Coverage: New home sales fell 6.9% in January
New-home sales fell 6.9% in January from a month earlier to a seasonally adjusted annual rate of 607,000, the Commerce Department said Thursday.
David Harrison and Sarah Chaney of The Wall Street Journal had the news:
Economists surveyed by The Wall Street Journal had expected new-home sales to rise to an annual rate of 622,000 in January. The rate in December was revised up to 652,000 from an initial estimate of 621,000.
The new-home sales figure is a rough estimate that comes with a big margin of error. The figure is often revised later.
Sales of new homes were down 4.1% in January compared with a year earlier.
Higher mortgage rates and a run-up in prices put a dent in home purchases in 2018. The average rate on a 30-year, fixed-rate mortgage rose about 1 percentage point to nearly 5% from the start of 2018 to last November, according toFreddie Mac . Since then, borrowing costs have dropped, hitting a low of 4.35% at the end of February before inching up again last week.
Lucia Mutikani of Reuters reported that new home sales fell 15.1% in the South:
New home sales in the South, which accounts for the bulk of transactions, tumbled 15.1 percent in January. Sales dropped 11.4 percent in the Northeast. Sales in the Midwest plunged 28.6 percent to the lowest level since January 2014. But sales rose 27.8 percent in the West to a 10-month high.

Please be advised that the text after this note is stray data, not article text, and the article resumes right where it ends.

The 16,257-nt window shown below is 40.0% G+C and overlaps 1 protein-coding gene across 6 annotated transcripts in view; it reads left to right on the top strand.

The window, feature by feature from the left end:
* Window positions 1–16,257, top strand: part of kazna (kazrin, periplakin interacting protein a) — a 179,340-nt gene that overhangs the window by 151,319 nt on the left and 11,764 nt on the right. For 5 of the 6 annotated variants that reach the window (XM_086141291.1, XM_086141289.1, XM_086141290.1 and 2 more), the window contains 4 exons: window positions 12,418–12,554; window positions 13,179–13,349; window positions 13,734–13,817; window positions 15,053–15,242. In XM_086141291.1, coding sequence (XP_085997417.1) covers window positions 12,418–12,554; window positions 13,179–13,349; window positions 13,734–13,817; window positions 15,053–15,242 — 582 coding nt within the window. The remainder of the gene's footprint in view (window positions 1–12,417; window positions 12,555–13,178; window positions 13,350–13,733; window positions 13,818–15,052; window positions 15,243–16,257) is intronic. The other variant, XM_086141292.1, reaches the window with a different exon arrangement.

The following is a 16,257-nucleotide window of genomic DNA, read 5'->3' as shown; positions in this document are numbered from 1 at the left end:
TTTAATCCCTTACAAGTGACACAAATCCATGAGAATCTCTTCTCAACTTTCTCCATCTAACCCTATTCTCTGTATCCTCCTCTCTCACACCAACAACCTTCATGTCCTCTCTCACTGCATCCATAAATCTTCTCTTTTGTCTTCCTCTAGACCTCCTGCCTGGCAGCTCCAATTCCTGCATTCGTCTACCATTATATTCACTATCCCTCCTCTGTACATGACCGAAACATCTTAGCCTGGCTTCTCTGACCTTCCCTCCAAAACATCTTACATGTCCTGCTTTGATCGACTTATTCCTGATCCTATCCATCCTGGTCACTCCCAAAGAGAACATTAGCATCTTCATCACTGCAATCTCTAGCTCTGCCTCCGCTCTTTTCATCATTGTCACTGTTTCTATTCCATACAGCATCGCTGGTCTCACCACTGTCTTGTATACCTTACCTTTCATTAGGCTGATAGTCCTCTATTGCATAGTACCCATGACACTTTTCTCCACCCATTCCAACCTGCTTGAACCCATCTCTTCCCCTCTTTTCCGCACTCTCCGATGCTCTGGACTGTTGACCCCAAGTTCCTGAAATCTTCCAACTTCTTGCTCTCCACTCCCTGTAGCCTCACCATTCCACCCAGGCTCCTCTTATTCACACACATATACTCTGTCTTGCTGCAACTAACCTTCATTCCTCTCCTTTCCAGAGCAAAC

The median new house price fell 3.8 percent to $317,200 in January from a year ago. There were 336,000 new homes on the market in January, down 1.5 percent from December. Supply is, however, just over half of what it was at the peak of the housing market boom in 2006.
At January’s sales pace it would take 6.6 months to clear the supply of houses on the market, up from 6.3 months in December. Just under two-thirds of the houses sold last month were either under construction or yet to be built.
Jeffry Bartash of MarketWatch.com reported that the West was the only region to see an increase:
Sales fell by double digits, in percentage terms, in every region except the West. Sales jumped 28% in the western part of the U.S.
New home sales were 4.1% lower in January compared to one year ago.
The median sales price of new homes, meanwhile, fell again to $317,200. Prices were 3.8% lower vs. one year ago, reflecting a decline in demand.
At the current pace of sales, it would take 6.6 months for all the new homes to be sold. That’s a bit higher than the six-month supply that’s long been considered a sign of a smoothly operating housing market.
The preliminary report on new home sales is often erratic and prone to large revisions as the changes in the final two months of 2018 show.